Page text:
two weeks and a day – can you believe it? – two weeks and a day and we`re
going to have this election.

This is HARDBALL, the place for politics.

(COMMERCIAL BREAK)

MATTHEWS: Well, the great comedian Bill Murray – and who doesn`t like him
– has been awarded the Mark Twain Prize for American humor. It happened
last night. Murray, whose 40-year film career includes starring roles in
classics like “Ghostbusters,” “Groundhog Day,” “Caddieshack,” was honored
at the Kennedy Center in Washington last night by fellow comedians Dan
Aykroyd, David Letterman and cast members from “SNL.”

And after the event, Murray, who grew up in Chicago, paid tribute to his
beloved World Series-bound Chicago Cubs.

(BEGIN VIDEO CLIP)

BILL MURRAY, COMEDIAN: It`s exciting. You know, if you don`t know what
it`s like to wait your whole life for the team you root for to win, you
can`t explain it.

(END VIDEO CLIP)

MATTHEWS: We`ll be right back. By the way, I saw Bill Murray at the
airport recently. He`s a nice guy.

Back in a minute.

(COMMERCIAL BREAK)

MATTHEWS: Welcome back to HARDBALL. One contest that could decide control
over the U.S. Senate is the race in my home state of Pennsylvania, the most
expensive campaign in the country for that office.

Anyway, in the RealClearPolitics average, incumbent Republican senator Pat
Toomey holds a 2-point lead over his Democratic challenger, Katie McGinty.

Anyway, Pennsylvania has trended Democratic in recent elections, but one
thing Toomey has going for him in history, Pennsylvania voters have split
their tickets three times since 1992, when the state reelected Senator
Arlen Specter back then and voted in Democratic presidential candidate Bill
Clinton.

They did it again in 2000, when Pennsylvania reelected Rick Santorum to the
Senate, but also supported Democrat Al Gore for president, again in 2004,
reelected Specter at that time, by throwing their votes to Democrat John
Kerry for president.

But things have changed. In 2000, Democrats held only a 500,000-vote
advantage in registration over Republicans. Today, Democrats have roughly
a million-voter advantage in registration.

Toomey also has to contend with the coattails of Hillary Clinton, who leads
in the state by an average of six points, and with the challenges facing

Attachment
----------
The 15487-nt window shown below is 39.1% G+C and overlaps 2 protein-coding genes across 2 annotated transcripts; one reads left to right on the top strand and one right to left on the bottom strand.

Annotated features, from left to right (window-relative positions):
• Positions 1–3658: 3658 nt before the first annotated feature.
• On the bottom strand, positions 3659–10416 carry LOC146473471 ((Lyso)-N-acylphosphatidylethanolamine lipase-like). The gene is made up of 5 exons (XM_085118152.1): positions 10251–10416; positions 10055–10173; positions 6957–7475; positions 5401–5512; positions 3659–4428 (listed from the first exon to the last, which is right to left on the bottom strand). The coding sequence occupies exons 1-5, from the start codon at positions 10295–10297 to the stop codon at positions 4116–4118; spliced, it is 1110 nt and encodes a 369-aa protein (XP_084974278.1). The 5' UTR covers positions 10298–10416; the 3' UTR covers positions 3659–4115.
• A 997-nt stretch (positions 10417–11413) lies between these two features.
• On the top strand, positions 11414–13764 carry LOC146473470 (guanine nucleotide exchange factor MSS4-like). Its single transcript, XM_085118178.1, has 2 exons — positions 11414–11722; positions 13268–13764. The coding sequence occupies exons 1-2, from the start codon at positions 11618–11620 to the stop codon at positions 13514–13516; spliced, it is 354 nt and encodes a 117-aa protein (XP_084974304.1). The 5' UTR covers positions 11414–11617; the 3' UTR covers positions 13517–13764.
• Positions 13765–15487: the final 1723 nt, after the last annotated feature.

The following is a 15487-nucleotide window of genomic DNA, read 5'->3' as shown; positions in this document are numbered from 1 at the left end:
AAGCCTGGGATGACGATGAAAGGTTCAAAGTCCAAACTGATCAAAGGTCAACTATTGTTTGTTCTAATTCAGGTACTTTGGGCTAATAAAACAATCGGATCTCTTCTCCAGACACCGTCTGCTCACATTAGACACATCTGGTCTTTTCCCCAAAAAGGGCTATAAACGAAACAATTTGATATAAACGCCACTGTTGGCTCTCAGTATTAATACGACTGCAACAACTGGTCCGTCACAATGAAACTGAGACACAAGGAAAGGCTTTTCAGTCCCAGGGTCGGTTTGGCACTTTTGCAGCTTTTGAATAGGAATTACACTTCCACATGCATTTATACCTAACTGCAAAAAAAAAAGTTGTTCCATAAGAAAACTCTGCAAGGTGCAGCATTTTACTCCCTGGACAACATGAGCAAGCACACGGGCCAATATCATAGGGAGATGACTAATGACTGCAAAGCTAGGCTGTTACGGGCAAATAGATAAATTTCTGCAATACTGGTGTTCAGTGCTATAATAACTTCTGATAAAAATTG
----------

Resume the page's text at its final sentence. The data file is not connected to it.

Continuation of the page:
his party`s nominee, Donald Trump.

Over the weekend, Clinton took on actually the incumbent senator directly.

(BEGIN VIDEO CLIP)

HILLARY RODHAM CLINTON (D), PRESIDENTIAL CANDIDATE: Send Katie McGinty on
behalf of Pennsylvania to the United States Senate.

(CHEERING AND APPLAUSE)

CLINTON: She`s running against someone who refuses to stand up to Donald
Trump. How much does he have to hear or to see?

(END VIDEO CLIP)

MATTHEWS: And in their first debate on television, Toomey, who has yet to
say who he will vote for, whether he will vote for Trump or not, was
repeatedly pressed by the moderator on that point, and McGinty, to disclose
his choice. Let`s watch.

(BEGIN VIDEO CLIP)

QUESTION: As a leader in your party, yes or no, do you support, as in will
you vote for and encourage others to vote for, your party`s presidential
nominee?

SEN. PAT TOOMEY (R), PENNSYLVANIA: And because Katie is so extremely
partisan, she can`t grasp the idea that somebody might have trouble with a
candidate in their own party. But I do. On the other hand, I also know
that, if he were president, he would probably sign legislation that would
be constructive.

KATIE MCGINTY (D), PENNSYLVANIA SENATORIAL CANDIDATE: I will tell you,
waiting to be persuaded is political-speak for waiting for the next poll.

But, again, the senator is the only person in the United States of America
who has not leveled with his constituents on this simple question. Are you
voting for Donald Trump? I will yield the balance of my time back to the
senator, so that he can now answer that question.

QUESTION: We`re going to move on.

But, Senator, just one last go at this. Will you disclose to your
constituents and to other voters how you`re going to vote before Election
Day?

TOOMEY: You know, at some point, I probably will.

(END VIDEO CLIP)

MATTHEWS: That moderator sounds like me.

Anyway, a few days later, Toomey acknowledged he`s in a tough spot.

(BEGIN VIDEO CLIP)

TOOMEY: I`m still in the same mode I was Monday night, which is feeling
stuck.

(END VIDEO CLIP)

MATTHEWS: “Feeling stuck.” Politicians don`t usually say that.

Anyway, Guy Cecil is a Democratic strategist, of course, and head of the
pro-Clinton super PAC Priorities USA. Ryan Williams is a Republican
strategist.

So, Ryan, give us an account of what – I mean, we know what the
predicament is. There`s two kinds of voters who could vote for Toomey,
those who are for Trump and Republicans who are not for Trump. That`s two
groups of voters. You knock one group, the other group may not like you